Editorial: Trust new AD in disciplinary decisions

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What does it take to get kicked off a Missouri Western athletic team?

That’s the thought crossing a lot of fans’ minds, and with justification. With Benjamin Pister’s previous problems with the law and Ashleigh Curry’s current citation on Jan. 21, Western fans and students should wonder if the discipline of Western athletes is fair.

It sure is consistent, as Athletic Director Kurt McGuffin said, but how many altercations does it take before athletic administrators are willing to cut someone from the team? The appropriate answer isn’t a number though. The appropriate answer would have more to do with the individual and the circumstances. In a lot of cases, this would be true. But, there’s a reason they are called second chances.

We’re not here to pass judgment on any Western athlete. No one knows those individuals better than the athletics staff and their coaches. They make the best decisions based upon the facts they have.

One thing they should consider though, is the image second, third and fourth chances give Western as a whole. Sure, the viability of the team’s season is taken into consideration when making an expulsion decision. A teammate leaving doesn’t just mean losing those valuable assets, but it also means affecting team chemistry.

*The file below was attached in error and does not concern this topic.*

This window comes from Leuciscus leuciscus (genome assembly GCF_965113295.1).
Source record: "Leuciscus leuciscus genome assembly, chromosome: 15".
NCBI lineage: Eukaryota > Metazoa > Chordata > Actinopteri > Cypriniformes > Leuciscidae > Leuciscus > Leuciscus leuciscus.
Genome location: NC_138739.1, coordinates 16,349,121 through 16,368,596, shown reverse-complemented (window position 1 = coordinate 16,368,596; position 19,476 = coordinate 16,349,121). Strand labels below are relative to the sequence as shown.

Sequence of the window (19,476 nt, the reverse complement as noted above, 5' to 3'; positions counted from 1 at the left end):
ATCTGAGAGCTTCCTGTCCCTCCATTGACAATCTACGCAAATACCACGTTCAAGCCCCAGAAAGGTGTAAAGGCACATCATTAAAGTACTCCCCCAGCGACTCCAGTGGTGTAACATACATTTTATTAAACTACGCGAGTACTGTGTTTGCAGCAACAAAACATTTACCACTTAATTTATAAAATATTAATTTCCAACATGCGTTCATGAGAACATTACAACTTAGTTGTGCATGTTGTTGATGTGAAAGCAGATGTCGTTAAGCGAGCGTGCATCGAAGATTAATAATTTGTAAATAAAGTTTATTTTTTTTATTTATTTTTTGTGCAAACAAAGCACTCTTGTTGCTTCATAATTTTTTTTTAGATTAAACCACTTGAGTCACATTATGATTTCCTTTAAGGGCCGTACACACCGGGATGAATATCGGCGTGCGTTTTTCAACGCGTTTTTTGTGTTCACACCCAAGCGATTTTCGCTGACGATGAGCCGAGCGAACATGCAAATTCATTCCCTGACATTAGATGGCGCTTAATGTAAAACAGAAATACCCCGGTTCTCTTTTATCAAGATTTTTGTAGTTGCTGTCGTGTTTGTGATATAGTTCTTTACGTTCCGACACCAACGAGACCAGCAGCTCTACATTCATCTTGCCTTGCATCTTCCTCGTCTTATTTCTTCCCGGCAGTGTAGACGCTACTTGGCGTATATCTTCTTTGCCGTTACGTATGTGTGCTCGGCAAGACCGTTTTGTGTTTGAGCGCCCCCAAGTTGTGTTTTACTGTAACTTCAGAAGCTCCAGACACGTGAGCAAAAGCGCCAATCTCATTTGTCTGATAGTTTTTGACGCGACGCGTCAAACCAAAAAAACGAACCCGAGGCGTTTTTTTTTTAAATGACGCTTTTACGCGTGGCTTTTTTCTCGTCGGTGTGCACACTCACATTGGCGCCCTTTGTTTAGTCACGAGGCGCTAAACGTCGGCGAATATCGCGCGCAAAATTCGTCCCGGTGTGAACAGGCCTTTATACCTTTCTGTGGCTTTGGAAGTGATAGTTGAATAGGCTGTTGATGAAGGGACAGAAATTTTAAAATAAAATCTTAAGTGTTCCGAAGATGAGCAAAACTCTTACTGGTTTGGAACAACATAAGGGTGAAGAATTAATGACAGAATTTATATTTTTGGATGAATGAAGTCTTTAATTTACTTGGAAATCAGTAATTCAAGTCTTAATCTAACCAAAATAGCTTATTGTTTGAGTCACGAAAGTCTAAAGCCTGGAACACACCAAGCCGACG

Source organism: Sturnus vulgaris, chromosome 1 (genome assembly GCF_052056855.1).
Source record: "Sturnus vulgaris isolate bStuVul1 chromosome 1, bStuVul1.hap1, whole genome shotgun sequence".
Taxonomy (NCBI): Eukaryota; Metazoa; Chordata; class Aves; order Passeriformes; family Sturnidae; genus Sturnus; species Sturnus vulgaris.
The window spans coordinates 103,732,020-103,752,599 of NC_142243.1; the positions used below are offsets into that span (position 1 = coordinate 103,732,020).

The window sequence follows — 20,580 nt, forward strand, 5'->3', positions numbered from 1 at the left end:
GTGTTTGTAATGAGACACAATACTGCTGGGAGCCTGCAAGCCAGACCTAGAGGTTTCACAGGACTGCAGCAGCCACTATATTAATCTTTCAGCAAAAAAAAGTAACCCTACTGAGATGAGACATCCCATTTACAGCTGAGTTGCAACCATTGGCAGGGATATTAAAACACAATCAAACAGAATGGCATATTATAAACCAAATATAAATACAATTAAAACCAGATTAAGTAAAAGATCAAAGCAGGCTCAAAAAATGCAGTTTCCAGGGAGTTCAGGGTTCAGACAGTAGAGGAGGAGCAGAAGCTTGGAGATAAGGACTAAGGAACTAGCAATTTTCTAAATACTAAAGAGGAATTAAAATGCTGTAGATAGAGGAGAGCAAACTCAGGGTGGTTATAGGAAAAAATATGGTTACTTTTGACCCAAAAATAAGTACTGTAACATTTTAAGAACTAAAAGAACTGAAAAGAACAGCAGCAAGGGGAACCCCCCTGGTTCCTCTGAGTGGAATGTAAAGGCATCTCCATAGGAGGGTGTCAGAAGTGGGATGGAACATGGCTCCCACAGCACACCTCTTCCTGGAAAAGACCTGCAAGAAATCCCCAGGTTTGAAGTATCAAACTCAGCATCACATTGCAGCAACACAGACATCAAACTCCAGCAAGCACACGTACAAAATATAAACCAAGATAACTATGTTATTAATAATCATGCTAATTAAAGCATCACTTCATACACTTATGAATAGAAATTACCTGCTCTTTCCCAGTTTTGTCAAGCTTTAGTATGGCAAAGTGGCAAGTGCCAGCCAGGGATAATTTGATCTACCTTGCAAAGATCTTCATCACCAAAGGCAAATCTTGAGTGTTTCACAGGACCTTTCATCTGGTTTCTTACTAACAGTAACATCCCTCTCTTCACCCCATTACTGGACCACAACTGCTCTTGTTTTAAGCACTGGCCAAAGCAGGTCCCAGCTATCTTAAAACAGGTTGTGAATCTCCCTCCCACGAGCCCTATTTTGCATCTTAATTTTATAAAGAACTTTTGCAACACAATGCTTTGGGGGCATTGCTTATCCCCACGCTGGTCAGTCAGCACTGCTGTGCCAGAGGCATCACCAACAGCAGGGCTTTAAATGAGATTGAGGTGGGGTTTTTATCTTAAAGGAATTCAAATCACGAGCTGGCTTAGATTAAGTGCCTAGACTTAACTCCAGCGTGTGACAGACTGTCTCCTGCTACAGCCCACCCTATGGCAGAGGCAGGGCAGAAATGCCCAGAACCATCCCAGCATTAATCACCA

All things considered, the public image of the university needs to be considered as well. Our athletes are our way of competing with other schools, not just on the court, but off the court as well. They should be the best individuals and make the right decisions.

Does this mean they can’t slip up and make mistakes? Well, they wouldn’t be college students and wouldn’t learn anything if they never made mistakes.

In regards to Curry’s disciplinary action, The Griffon News won’t say whether the decision to let her play was the right or wrong one. We do believe in McGuffin and his ability to balance the well being the athletes. Making the right decision could result in a negative impact on one of these parties.

This won’t be the last time that an athlete makes a mistake and it sure isn’t the first. Our only request is that athletics keeps up as informed as possible along the process. While there may be some shame in letting athletes go, it’s more trouble to let the continue to make mistakes and never learn the harsh lessons.

In Curry’s case, that’s not for us to decide, or any Western fan or student for that matter. We trust that McGuffin and Coach Plett have made the right decision.

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